1. Beal, Judy A. DNSc, RN, FNAP, FAAN

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For many pediatric providers including nurses and physicians, one of the most frequently asked questions by parents is what is the safe age to allow a child's ears to be pierced. Consistently, the answer is to wait until the child voices a preference. Although ear piercing remains the most common form of piercing, increasingly pediatric providers are caring for adolescents and young adults with a variety of piercings, tattoos, and scarification, commonly known as body modification. Body modification is becoming a popular form of self-expression, so it is important for pediatric nurses to be aware of the associated consequences and potential risks in order to counsel youth and their parents.


The American Academy of Pediatrics (AAP) recently published their recommendations, Adolescent and Young Adult Tattooing, Piercing, and Scarification, which provides a detailed summary of the history, perceptions held by society and employers, methods, complications, and advice for pediatric providers (AAP, 2017; Breuner, Levine, & the AAP Committee of Adolescence, 2017).


Although tattooing and piercing are more commonplace and accepted than it was 15 to 20 years ago, in many states children under the age of 18 need parental permission. Regulations of reputable tattoo parlors and piercing salons vary widely. As per AAP, patients and their families are advised to do their research, reflect on why and where they want a tattoo or piercing, and consider long-term consequences such as sociocultural norms and costs of removal in later life (Breuner et al., 2017).


The AAP (Breuner et al., 2017) report highlights several key points important for all pediatric providers:


* Although more accepted today, in a 2014 survey of more than 2,500 individuals, 76% reported that their tattoo or piercings had hurt or limited their employment options and 39% of employers felt such body modifications reflect negatively on the employer (Gouveia, 2017).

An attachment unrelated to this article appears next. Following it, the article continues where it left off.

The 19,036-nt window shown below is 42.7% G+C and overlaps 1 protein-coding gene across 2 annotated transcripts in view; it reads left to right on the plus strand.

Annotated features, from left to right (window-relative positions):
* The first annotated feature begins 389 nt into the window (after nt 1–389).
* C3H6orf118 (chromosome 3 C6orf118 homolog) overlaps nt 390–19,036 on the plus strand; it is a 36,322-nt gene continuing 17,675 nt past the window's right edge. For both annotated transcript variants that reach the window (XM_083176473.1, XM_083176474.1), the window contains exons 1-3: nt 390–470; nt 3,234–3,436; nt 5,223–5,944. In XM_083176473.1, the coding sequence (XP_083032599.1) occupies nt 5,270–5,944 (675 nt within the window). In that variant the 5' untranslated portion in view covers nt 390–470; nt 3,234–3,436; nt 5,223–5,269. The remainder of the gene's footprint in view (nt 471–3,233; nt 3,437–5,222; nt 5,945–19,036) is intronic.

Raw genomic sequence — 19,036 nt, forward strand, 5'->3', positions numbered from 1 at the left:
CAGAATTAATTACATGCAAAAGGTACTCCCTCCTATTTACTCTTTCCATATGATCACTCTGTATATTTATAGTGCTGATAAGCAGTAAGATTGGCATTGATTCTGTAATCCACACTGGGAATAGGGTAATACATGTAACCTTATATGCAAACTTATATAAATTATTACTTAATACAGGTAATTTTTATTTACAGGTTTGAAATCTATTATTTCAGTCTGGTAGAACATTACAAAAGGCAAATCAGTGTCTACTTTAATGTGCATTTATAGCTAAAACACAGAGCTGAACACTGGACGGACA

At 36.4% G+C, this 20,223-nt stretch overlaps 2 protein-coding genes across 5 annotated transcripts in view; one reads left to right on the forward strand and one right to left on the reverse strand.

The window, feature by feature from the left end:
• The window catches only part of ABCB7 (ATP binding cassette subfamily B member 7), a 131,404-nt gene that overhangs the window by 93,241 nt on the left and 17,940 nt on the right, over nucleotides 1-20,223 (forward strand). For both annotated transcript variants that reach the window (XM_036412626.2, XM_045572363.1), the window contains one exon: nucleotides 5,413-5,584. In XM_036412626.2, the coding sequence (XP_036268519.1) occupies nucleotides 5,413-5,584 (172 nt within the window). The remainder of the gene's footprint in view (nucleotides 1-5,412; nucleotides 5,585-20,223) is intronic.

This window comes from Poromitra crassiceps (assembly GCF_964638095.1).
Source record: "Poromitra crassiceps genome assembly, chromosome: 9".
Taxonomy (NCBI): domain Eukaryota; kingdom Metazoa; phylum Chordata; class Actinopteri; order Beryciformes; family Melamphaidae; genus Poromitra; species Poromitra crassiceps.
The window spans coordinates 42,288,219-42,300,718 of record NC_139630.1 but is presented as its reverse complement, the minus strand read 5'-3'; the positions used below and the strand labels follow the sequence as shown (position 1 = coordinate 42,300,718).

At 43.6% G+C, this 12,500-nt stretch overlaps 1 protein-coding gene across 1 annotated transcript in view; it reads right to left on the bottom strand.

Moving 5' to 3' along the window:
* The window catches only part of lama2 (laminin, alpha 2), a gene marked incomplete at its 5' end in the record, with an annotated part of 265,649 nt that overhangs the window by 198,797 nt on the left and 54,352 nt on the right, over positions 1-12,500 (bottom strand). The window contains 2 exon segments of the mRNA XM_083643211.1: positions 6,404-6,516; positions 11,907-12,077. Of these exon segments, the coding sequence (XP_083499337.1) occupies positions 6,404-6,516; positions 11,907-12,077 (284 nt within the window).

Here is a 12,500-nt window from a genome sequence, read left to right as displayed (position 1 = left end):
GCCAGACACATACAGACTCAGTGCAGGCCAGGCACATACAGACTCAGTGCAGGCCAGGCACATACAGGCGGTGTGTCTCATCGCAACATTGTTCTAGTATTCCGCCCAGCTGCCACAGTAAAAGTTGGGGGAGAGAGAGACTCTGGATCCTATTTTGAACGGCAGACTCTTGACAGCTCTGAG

* Complications are rare, the most serious is infection. Others include allergic reactions, tearing and accidents from jewelry, and keloid formation, especially for those individuals with keloid formation after scarring.


* In the past, body modification was often associated with risky behavior; however, more recent findings have shown this correlation to be less strong. Providers need to be able to distinguish between body modification with nonsuicidal self-injury (NSSI) syndrome. Other mental health disorders also need to be ruled out. The AAP advises providers to assess patients with body modification as part of routine periodic care as well as determining risk for NSSI in those expressing interest in body modification.


* Guidance is offered for all pediatric providers on general concerns and related to specific modalities of body modification.



General advice for all pediatric providers includes:


* Always being attentive to the potential diagnosis of NSSI versus self-expression in body modification.


* Counsel parents to always being open to having the conversation with their child. Although body modification is still rare, the majority of teens today have at least thought about it once or twice.


* Encourage those desiring body modification to research safe, sterile, and reputable salons that are regulated by the state and provide follow-up instructions for care after any procedure.


* Ensure that the teen's immunizations are up to date and that immunity is in no way compromised.


* Discuss long-term sequelae of body modification.



As with any pediatric visit, the opportunity for anticipatory guidance on body modification, similar to safe sex practices, is always warranted. Pediatric nurses should review the recent AAP (Breuner et al.) recommendations so they have current knowledge of body modification practices.




American Academy of Pediatrics. (2017). AAP announces its 1st recommendations on tattoos, piercings, and body modifications in youth. Retrieved from Accessed October 19, 2017. [Context Link]


Breuner C. C., Levine D. A.the AAP Committee of Adolescence(2017). Adolescent and young adult tattooing, piercing, and scarification (Clinical Report). Pediatrics, 140(4), pii:e20163494. doi:10.1542/peds.2017-1962 [Context Link]


Gouveia A. (2017). Survey: Tattoos hurt your chances of getting a job. Retrieved from Accessed October 19, 2017. [Context Link]